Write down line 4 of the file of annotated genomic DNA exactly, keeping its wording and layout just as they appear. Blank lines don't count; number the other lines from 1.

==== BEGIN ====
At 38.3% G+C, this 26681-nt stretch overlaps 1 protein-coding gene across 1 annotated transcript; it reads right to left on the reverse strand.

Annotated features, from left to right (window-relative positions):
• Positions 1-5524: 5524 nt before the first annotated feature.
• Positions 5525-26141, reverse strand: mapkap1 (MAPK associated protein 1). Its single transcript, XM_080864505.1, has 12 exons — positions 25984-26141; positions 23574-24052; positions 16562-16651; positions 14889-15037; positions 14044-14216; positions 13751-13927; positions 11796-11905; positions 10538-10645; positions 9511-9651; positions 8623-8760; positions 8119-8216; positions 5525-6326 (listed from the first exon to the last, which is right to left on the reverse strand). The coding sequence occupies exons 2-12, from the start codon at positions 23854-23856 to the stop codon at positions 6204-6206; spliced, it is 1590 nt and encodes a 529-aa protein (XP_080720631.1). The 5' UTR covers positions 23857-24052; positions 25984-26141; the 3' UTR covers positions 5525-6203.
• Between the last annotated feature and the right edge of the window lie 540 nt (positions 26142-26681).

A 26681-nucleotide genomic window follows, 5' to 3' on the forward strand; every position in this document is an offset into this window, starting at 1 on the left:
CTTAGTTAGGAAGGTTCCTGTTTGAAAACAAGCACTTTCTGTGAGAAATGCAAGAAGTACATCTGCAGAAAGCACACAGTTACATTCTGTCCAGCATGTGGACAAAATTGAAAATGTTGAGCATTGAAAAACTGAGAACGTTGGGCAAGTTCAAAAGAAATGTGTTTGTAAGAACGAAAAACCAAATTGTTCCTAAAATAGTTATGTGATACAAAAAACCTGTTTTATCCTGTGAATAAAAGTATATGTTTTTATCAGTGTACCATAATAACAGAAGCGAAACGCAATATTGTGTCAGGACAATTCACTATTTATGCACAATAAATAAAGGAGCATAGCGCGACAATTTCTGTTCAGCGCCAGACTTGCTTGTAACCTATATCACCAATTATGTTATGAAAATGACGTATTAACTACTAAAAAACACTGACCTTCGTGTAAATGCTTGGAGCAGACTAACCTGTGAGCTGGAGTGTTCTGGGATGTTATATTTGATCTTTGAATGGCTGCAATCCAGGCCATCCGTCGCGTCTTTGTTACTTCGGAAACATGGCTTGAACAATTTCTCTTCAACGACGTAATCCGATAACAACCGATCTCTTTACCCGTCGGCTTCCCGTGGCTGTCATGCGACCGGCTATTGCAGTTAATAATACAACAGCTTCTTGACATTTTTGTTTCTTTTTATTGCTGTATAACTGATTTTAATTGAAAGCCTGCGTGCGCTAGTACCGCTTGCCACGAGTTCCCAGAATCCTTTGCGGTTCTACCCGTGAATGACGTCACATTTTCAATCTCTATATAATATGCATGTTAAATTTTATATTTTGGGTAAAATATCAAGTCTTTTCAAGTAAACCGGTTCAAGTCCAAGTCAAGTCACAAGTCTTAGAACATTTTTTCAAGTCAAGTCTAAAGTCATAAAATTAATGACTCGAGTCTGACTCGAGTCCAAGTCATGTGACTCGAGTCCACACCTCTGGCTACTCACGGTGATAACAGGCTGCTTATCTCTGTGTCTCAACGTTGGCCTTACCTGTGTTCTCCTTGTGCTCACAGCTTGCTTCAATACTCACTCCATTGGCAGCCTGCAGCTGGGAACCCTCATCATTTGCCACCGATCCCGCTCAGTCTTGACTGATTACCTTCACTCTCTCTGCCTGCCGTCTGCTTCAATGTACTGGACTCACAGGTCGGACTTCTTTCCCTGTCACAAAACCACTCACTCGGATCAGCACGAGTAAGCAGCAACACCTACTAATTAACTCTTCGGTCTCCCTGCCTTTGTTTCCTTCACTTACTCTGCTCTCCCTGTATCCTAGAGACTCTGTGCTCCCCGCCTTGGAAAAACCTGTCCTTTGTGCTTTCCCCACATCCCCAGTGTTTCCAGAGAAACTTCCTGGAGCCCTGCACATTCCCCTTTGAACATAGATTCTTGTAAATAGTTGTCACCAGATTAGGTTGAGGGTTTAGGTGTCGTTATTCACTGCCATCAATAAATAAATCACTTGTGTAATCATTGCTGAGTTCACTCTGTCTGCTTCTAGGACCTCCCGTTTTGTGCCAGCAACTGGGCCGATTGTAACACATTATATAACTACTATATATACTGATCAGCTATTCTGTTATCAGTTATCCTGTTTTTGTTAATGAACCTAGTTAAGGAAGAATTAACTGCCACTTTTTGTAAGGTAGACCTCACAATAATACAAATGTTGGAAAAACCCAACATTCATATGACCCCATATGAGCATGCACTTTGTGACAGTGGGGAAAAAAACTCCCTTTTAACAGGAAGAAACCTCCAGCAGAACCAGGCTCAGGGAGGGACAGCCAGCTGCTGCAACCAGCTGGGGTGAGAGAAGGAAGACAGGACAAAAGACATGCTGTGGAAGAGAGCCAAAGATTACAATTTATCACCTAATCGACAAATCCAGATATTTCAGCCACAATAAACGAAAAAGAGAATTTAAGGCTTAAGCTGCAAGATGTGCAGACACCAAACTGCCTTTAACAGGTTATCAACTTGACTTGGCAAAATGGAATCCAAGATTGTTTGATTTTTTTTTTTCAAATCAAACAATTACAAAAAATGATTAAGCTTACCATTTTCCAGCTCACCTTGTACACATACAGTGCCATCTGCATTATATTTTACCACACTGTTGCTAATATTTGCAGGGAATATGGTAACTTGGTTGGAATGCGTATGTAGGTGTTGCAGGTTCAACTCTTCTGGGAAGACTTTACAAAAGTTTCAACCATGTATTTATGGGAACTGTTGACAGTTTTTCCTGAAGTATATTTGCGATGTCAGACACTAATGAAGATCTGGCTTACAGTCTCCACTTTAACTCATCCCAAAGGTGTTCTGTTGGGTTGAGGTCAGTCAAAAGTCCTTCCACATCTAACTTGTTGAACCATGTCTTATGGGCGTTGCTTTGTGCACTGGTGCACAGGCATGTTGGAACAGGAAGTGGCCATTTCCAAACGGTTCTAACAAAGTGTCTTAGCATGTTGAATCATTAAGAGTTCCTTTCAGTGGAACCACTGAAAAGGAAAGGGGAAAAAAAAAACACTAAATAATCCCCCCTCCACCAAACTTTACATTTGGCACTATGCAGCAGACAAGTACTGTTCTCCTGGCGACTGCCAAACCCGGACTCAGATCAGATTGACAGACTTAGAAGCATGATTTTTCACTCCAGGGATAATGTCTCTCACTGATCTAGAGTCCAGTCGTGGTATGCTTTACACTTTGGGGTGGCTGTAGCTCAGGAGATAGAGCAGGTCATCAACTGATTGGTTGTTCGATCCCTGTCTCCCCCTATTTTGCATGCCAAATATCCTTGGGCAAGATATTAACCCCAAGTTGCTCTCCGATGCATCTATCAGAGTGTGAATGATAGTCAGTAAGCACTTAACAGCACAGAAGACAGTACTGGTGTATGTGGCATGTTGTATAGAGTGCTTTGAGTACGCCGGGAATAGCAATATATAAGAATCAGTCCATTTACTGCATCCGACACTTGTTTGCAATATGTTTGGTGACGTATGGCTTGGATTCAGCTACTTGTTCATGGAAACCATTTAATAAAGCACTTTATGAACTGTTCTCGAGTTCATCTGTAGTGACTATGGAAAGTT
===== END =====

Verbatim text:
• Positions 5525-26141, reverse strand: mapkap1 (MAPK associated protein 1). Its single transcript, XM_080864505.1, has 12 exons — positions 25984-26141; positions 23574-24052; positions 16562-16651; positions 14889-15037; positions 14044-14216; positions 13751-13927; positions 11796-11905; positions 10538-10645; positions 9511-9651; positions 8623-8760; positions 8119-8216; positions 5525-6326 (listed from the first exon to the last, which is right to left on the reverse strand). The coding sequence occupies exons 2-12, from the start codon at positions 23854-23856 to the stop codon at positions 6204-6206; spliced, it is 1590 nt and encodes a 529-aa protein (XP_080720631.1). The 5' UTR covers positions 23857-24052; positions 25984-26141; the 3' UTR covers positions 5525-6203.